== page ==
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Perioperative fluid volume optimization following proximal femoral fracture

Overview of attention for article published in Cochrane database of systematic reviews, March 2016
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Title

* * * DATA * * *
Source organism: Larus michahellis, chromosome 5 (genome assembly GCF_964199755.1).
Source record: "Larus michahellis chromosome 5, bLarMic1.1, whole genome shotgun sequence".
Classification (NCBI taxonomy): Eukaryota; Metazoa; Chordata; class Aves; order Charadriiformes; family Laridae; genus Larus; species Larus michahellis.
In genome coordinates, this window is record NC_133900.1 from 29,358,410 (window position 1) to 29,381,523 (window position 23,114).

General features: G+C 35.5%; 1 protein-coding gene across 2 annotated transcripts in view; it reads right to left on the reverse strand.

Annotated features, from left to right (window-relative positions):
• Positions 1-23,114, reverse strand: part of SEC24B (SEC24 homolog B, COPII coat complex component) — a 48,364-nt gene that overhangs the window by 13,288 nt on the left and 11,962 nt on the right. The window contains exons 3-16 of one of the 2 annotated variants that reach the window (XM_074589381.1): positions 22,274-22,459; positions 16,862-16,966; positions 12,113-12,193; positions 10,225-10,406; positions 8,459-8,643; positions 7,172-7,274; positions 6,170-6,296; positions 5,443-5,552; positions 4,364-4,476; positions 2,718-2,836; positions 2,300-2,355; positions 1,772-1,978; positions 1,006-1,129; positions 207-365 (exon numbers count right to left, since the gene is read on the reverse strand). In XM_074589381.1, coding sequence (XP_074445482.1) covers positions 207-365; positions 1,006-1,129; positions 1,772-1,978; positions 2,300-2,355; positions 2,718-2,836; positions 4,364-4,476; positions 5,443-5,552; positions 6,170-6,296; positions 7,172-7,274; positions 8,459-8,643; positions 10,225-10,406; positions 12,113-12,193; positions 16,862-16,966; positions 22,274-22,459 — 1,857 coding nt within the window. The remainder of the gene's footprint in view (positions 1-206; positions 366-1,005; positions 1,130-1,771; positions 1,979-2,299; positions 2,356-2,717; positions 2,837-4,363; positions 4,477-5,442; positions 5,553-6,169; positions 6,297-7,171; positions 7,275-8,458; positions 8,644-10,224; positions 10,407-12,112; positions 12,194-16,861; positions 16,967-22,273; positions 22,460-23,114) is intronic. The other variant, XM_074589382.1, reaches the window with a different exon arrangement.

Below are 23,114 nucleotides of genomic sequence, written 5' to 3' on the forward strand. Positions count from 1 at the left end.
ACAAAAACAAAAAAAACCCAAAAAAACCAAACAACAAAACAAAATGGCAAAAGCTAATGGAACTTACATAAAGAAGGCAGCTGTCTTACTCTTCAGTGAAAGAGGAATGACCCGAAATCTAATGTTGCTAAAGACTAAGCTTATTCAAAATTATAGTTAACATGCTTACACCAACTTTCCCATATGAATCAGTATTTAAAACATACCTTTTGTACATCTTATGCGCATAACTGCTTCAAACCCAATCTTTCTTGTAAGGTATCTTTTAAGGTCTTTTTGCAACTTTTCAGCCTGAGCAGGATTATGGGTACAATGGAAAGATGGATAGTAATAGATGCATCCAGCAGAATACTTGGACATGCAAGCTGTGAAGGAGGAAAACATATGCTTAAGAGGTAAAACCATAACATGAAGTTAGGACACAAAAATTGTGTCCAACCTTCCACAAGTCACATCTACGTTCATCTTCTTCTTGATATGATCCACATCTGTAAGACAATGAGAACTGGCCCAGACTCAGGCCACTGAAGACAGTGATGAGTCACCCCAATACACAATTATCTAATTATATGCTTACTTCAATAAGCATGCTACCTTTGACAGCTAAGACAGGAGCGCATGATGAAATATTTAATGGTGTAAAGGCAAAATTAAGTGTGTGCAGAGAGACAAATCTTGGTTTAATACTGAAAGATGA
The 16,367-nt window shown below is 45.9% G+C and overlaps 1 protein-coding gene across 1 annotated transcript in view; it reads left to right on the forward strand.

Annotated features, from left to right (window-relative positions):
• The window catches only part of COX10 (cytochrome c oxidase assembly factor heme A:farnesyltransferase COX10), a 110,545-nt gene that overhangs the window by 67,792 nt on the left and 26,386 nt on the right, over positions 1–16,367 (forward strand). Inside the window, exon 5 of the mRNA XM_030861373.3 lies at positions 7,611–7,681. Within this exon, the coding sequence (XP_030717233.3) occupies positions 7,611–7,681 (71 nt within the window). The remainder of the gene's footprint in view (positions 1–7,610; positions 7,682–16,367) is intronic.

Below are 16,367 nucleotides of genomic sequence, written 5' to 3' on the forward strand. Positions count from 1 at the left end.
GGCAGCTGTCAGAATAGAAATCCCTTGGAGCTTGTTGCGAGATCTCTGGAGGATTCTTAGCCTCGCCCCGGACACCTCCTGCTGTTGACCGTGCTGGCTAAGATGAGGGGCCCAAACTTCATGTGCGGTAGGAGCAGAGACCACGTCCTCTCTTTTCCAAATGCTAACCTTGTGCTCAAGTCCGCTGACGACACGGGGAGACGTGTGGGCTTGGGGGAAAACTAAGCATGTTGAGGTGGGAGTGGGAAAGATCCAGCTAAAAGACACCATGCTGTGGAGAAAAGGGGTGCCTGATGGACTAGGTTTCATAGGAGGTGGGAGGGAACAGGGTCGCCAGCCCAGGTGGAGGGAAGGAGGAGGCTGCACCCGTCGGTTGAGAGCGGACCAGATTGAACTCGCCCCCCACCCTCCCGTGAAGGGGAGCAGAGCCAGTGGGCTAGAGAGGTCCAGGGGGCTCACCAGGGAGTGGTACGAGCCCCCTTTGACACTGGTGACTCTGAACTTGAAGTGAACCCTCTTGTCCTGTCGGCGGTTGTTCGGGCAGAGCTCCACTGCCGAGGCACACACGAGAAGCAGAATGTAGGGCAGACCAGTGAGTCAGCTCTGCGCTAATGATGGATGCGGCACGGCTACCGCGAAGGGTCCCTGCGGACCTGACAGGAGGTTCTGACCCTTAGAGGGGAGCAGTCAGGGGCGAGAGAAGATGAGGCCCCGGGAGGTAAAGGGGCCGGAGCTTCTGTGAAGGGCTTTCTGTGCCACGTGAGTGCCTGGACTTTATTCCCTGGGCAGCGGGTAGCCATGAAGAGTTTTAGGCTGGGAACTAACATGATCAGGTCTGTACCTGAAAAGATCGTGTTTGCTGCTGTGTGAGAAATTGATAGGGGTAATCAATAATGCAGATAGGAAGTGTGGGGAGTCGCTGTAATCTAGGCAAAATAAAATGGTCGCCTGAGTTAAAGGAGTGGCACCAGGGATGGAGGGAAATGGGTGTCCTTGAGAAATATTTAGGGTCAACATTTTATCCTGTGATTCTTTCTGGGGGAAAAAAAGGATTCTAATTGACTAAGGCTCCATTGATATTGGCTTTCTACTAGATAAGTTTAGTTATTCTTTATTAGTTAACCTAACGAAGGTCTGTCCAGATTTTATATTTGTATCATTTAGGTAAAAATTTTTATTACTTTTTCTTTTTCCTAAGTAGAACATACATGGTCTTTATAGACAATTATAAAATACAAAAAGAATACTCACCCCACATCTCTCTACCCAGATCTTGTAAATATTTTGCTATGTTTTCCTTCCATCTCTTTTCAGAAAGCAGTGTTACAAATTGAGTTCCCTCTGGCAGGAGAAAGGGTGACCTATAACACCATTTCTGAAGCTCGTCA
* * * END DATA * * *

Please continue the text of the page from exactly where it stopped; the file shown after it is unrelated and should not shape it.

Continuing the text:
Perioperative fluid volume optimization following proximal femoral fracture
Published in
Cochrane database of systematic reviews, March 2016
DOI 10.1002/14651858.cd003004.pub4
Pubmed ID
Authors

Sharon R Lewis, Andrew R Butler, Andrew Brammar, Amanda Nicholson, Andrew F Smith

Abstract